McCague Borlack LLPLitigation Boutique, GLOBAL Litigation Law Firm




Articles and Publications

Self-proclaimed self-employed contractor entitled to income replacement benefits calculated as an employee

Michael Kennedy
Michael Kennedy
Associate Lawyer

March 2010

By Michael Kennedy, Partner
Published in McCague Borlack's Transportation Newsletter

In Ligocki v. Allianz Insurance Company of Canada, 2010 ONSC 1166, the Ontario Superior Court, on February 22, 2010, confirmed that a self-proclaimed "self-employed contractor" may be entitled to income replacement benefits calculated as an employee.

Mr. Ligocki was a home-care nurse employed by the Victorian Order of Nurses, which assigned him to provide care for Mr. Deluca. After six months, the Victorian Order of Nurses discontinued providing care to Mr. Deluca. Subsequently, Mr. Ligocki directly contracted with Mr. Deluca's son to provide nursing services. Mr. Ligocki submitted invoices to Mr. Deluca's son, received no worker benefits, filed business tax returns, and was paid a gross amount without any source deductions.

Mr. Ligocki was involved in a motor vehicle accident in 1999 and became unable to work. He was not provided with a Record of Employment from Mr. Deluca's son. He hired a bookkeeper to file business tax returns for the tax years subsequent to his accident. He described himself as "self-employed" on his accident benefits forms. It was not until he changed legal representation in 2003 that he held himself out as "employed". Accordingly, a dispute arose as to Mr. Ligocki's true employment status.

Justice Hennessy acknowledged that, "ironically, the declaration as a self-employed person, which triggered advantageous consequences in terms of income taxes, had an opposite and adverse impact on [Mr. Ligocki] when the IRBs were calculated." However, Justice Hennessy held as follows:

The determination that a worker is an employee or an independent contractor is largely a finding of fact. There is no one conclusive test which can be universally applied to determine whether a person is an employee or an independent contractor.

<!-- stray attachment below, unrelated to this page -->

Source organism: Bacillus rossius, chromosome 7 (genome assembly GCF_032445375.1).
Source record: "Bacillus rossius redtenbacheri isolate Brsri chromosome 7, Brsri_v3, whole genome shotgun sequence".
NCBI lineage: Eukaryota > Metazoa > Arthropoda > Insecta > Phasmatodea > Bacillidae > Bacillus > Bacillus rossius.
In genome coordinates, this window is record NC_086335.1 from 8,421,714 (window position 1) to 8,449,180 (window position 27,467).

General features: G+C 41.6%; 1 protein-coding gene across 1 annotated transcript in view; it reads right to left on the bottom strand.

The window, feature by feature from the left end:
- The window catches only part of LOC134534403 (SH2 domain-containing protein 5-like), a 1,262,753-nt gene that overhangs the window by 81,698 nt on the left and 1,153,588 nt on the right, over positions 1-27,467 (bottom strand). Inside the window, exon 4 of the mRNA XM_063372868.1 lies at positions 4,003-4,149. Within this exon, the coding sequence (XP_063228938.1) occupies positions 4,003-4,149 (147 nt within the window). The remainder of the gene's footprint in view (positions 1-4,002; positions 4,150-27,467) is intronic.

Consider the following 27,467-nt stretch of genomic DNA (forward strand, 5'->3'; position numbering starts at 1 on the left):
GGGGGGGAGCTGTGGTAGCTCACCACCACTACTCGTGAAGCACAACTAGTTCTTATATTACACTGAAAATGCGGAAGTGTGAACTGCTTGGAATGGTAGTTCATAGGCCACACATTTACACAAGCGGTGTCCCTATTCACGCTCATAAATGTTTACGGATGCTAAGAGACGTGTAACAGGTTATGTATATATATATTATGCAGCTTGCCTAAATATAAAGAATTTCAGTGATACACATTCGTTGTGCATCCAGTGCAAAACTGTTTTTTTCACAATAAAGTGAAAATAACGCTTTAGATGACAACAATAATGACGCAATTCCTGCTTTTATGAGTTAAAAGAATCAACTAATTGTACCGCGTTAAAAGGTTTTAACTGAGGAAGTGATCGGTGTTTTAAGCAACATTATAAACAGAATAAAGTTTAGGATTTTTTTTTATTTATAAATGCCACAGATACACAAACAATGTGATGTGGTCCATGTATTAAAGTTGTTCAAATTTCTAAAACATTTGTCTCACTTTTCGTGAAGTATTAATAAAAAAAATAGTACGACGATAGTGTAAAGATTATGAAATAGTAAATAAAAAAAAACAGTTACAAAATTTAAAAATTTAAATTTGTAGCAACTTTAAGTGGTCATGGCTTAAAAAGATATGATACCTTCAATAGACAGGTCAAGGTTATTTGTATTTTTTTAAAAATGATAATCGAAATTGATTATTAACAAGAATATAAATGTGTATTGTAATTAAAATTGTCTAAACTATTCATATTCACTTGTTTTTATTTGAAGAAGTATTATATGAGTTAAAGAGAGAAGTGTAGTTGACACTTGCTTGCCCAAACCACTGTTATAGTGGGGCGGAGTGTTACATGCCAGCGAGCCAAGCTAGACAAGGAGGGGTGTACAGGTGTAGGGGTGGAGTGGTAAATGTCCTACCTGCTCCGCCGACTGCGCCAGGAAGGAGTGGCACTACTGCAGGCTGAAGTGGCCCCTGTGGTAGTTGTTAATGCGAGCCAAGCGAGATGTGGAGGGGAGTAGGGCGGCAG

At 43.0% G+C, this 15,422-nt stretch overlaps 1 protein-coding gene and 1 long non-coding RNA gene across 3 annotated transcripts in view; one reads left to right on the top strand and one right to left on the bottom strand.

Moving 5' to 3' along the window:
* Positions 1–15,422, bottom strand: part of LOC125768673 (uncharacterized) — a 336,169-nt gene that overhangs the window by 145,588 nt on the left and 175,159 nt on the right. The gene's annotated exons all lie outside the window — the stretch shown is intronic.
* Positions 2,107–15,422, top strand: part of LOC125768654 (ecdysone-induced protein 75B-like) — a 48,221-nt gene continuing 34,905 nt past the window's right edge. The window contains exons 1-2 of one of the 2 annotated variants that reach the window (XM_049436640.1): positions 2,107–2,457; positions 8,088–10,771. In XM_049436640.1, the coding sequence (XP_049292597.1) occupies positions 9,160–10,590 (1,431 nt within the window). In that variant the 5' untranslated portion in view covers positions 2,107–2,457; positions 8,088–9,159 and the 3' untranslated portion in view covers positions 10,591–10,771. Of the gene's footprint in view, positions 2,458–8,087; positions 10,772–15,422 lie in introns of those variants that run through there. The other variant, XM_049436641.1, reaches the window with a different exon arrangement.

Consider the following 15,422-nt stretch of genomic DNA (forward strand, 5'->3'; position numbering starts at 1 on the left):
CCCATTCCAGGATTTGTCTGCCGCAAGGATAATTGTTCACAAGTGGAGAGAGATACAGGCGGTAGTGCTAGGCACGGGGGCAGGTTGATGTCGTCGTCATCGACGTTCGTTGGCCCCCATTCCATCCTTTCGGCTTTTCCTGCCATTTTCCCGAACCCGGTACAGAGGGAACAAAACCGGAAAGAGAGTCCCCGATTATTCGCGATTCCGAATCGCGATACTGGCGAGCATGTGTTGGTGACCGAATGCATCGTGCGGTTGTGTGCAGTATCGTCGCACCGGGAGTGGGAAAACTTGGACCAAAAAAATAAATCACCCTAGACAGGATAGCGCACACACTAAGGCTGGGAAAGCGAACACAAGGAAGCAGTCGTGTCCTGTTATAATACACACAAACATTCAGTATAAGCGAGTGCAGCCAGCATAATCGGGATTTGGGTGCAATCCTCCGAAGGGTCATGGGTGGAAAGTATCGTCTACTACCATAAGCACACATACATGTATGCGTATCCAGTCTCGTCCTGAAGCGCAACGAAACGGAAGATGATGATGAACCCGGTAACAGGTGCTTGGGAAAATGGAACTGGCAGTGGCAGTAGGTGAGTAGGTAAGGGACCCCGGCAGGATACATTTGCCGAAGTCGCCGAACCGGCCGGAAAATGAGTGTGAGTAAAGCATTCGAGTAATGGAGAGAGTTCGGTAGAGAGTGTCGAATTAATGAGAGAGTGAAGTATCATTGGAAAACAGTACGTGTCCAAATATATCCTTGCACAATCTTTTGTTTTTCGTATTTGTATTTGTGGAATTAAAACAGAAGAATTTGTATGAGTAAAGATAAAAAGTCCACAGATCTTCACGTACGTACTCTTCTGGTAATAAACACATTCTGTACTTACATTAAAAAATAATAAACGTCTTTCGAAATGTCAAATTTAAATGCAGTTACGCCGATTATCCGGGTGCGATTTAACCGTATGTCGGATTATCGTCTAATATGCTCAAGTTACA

The factors to be considered include: the level of control over a worker's activities; whether a worker provides his or her own equipment; whether a worker hires his or her own helpers; the degree of financial risk taken by a worker; the degree of responsibility for investment and management held by a worker; and a worker's opportunity for profit in the performance of his or her tasks.

Justice Hennessy determined that the facts supported a finding of employment, as Mr. Ligocki's activities and hours were dictated by Mr. Deluca's son, Mr. Ligocki used equipment, food and items provided by Mr. Deluca or his son, Mr. Ligocki had not hired anyone to assist him and he undertook no financial risk with respect to the work.

Justice Hennessy concluded that the intention of parties is relevant but not determinative in the assessment of whether a party is an employee. The court stated that parties are likely motivated by self-interest in characterizing their contract.

This case demonstrates that it is difficult to predict when a party is considered to be an independent contractor and this should be taken into consideration in the assessment of income replacement benefits.


Copyright McCague Borlack LLP - Legal Notice | | Follow us on Twitter twitter

McCague Borlack LLP is a member of the Canadian Litigation Counsel, a nationwide affiliation of independent law firms. Through CLC's association with The Harmonie Group, our clients have access to legal excellence throughout North America, the U.K. and Europe. |